UEFA's proposal to change handball law to be assessed by FIFA

UEFA’s proposal to change handball law to be assessed by FIFA after concerns were raised that the current version is ‘unfair and damaging game’

  • UEFA chief wrote to FIFA president seeking return to pre-2019 handball rules 
  • Old law allowed refs to judge whether handling was intentional or accidental
  • FIFA will now assess UEFA’s proposal amid concerns that new rules are ‘unfair’ 
  • Aleksander Ceferin has been sent assurances that rules will be looked at

UEFA’s proposal to change the handball law to prevent unfair decisions damaging the sport will be assessed by world football’s rulemaking body, FIFA President Gianni Infantino said.

Responding to a letter from UEFA President Aleksander Ceferin, Infantino said FIFA is striving for ‘fairness, consistency and transparency’ with the on-field regulations that are deliberated over intensely.

Ceferin had written to Infantino last week seeking a return to the pre-2019 law that allowed referees to judge whether handling was intentional or accidental and prevent the current spate of ‘many unfair decisions.’

This season has seen a series of controversial handballs given under the new ruling 


FIFA president Gianni Infantino (right) says UEFA’s concerns over the new handball rules – raised by his counterpart Aleksander Ceferin – will be assessed

Ceferin was sent a reply after his request to FIFA was obtained by the AP on Thursday, with assurances received that the UEFA suggestion will be discussed by the International Football Association Board meetings later this month.

‘This is not the first time this rule has been the focus of discussion and I believe that it will not be the last time,’ Infantino wrote to Ceferin. ‘I for one believe that the intensity of debate over this particular area of the game illustrates well the passion for our sport and the subtleties that make it so compelling.’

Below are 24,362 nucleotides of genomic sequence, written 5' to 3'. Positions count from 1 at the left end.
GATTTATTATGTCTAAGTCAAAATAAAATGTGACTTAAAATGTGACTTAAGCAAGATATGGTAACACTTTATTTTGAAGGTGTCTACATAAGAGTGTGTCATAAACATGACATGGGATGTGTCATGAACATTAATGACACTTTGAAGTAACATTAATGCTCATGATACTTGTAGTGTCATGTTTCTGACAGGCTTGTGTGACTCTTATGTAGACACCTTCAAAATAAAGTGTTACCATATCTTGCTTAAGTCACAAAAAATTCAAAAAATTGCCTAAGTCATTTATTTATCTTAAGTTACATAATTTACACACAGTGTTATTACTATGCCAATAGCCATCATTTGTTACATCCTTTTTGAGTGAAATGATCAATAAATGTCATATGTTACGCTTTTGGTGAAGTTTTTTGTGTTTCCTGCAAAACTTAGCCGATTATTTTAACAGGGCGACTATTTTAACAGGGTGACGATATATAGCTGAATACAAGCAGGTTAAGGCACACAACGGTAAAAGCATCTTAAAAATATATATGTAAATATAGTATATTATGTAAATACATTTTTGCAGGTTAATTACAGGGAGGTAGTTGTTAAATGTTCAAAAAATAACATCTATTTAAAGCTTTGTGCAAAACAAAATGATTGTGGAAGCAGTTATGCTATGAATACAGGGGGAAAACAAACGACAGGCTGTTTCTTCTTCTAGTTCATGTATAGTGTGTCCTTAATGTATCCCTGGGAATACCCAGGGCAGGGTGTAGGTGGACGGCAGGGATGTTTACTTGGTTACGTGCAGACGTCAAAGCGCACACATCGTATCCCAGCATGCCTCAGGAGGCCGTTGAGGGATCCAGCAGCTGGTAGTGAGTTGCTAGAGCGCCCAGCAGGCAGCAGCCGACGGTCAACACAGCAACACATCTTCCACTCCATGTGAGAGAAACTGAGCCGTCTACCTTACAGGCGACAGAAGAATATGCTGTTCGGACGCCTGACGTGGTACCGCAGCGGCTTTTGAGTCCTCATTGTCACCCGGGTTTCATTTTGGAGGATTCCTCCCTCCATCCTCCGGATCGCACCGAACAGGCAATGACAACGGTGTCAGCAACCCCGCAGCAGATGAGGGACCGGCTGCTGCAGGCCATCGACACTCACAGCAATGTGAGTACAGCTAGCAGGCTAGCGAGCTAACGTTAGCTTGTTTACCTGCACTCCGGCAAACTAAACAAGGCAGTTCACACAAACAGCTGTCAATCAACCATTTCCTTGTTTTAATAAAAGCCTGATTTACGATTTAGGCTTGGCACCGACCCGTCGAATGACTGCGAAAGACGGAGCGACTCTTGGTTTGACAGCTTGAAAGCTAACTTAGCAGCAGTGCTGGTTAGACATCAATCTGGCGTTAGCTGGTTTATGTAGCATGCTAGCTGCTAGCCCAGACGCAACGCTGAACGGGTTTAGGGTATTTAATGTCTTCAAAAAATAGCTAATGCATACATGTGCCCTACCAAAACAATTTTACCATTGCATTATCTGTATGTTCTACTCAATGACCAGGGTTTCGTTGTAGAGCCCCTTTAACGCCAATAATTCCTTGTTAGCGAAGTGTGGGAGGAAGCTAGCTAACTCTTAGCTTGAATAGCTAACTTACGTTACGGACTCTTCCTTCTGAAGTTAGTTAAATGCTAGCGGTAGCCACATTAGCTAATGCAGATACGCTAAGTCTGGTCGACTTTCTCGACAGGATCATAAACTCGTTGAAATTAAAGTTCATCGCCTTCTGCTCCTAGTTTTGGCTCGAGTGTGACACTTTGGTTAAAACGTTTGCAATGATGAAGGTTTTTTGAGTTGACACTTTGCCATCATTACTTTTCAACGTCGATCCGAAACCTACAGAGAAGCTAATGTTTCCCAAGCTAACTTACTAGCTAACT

The change to the law from 2019 determined that an offense was committed if players’ arms were outstretched, in an unnatural position, when hit by a ball.

‘There is no shame in admitting that sometimes decisions that are made for the good do not achieve their objectives and should be reviewed,’ Ceferin said in last week’s letter sent to Infantino.

Despite referees being able to check pitch-side monitors, the laws of the game still allow for controversial decisions amid the current interpretation of the handball law

The big screen at Turf Moor informs a VAR check for handball back in July for Burnley’s Premier League encounter with Wolverhampton Wanderers

The configuration of the laws is overseen by the International Football Association Board. FIFA controls half of the eight IFAB votes and the English, Scottish, Welsh and Northern Irish associations hold the other four.

Infantino told Ceferin that his proposal has been forwarded ‘to the relevant teams within the FIFA administration and have requested that it be made known to IFAB and that it be presented to the relevant bodies.’

IFAB’s technical and football advisory panels meet this month ahead of the 134th IFAB annual general meeting early next year. Infantino told Ceferin he had been reliably informed that ‘handball as referenced in your letter will be included on the agenda.’

‘As you have correctly pointed out,’ Infantino said, ‘our focus should not only be directed towards considering the potential of changes proposed but also towards considering the efficacy of changes made.’




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